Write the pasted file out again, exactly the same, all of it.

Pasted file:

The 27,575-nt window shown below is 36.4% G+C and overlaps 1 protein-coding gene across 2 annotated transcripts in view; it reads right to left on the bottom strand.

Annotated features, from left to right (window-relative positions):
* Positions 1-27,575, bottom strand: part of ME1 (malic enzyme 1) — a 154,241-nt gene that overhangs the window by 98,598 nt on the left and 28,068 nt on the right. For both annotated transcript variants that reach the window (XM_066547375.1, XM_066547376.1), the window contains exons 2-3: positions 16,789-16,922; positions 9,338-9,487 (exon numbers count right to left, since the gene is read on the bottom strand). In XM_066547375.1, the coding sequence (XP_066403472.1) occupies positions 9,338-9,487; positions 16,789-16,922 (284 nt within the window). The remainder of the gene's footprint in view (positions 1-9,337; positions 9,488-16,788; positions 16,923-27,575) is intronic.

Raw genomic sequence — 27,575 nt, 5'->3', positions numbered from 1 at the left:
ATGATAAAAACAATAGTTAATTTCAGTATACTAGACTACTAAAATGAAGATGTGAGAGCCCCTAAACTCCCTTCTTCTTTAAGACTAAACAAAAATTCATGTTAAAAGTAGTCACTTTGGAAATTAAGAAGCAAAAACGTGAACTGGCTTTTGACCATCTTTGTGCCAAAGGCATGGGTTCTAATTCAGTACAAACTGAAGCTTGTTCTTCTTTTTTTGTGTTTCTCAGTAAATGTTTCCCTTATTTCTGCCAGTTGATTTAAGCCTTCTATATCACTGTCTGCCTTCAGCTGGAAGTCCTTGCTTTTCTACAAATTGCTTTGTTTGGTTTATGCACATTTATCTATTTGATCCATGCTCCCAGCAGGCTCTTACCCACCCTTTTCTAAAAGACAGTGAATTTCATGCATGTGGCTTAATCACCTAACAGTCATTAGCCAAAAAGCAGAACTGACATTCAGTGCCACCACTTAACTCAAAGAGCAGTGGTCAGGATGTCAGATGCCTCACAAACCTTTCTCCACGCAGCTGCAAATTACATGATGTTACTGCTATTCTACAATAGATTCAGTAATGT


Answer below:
The 27,575-nt window shown below is 36.4% G+C and overlaps 1 protein-coding gene across 2 annotated transcripts in view; it reads right to left on the bottom strand.

Annotated features, from left to right (window-relative positions):
* Positions 1-27,575, bottom strand: part of ME1 (malic enzyme 1) — a 154,241-nt gene that overhangs the window by 98,598 nt on the left and 28,068 nt on the right. For both annotated transcript variants that reach the window (XM_066547375.1, XM_066547376.1), the window contains exons 2-3: positions 16,789-16,922; positions 9,338-9,487 (exon numbers count right to left, since the gene is read on the bottom strand). In XM_066547375.1, the coding sequence (XP_066403472.1) occupies positions 9,338-9,487; positions 16,789-16,922 (284 nt within the window). The remainder of the gene's footprint in view (positions 1-9,337; positions 9,488-16,788; positions 16,923-27,575) is intronic.

Raw genomic sequence — 27,575 nt, 5'->3', positions numbered from 1 at the left:
ATGATAAAAACAATAGTTAATTTCAGTATACTAGACTACTAAAATGAAGATGTGAGAGCCCCTAAACTCCCTTCTTCTTTAAGACTAAACAAAAATTCATGTTAAAAGTAGTCACTTTGGAAATTAAGAAGCAAAAACGTGAACTGGCTTTTGACCATCTTTGTGCCAAAGGCATGGGTTCTAATTCAGTACAAACTGAAGCTTGTTCTTCTTTTTTTGTGTTTCTCAGTAAATGTTTCCCTTATTTCTGCCAGTTGATTTAAGCCTTCTATATCACTGTCTGCCTTCAGCTGGAAGTCCTTGCTTTTCTACAAATTGCTTTGTTTGGTTTATGCACATTTATCTATTTGATCCATGCTCCCAGCAGGCTCTTACCCACCCTTTTCTAAAAGACAGTGAATTTCATGCATGTGGCTTAATCACCTAACAGTCATTAGCCAAAAAGCAGAACTGACATTCAGTGCCACCACTTAACTCAAAGAGCAGTGGTCAGGATGTCAGATGCCTCACAAACCTTTCTCCACGCAGCTGCAAATTACATGATGTTACTGCTATTCTACAATAGATTCAGTAATGT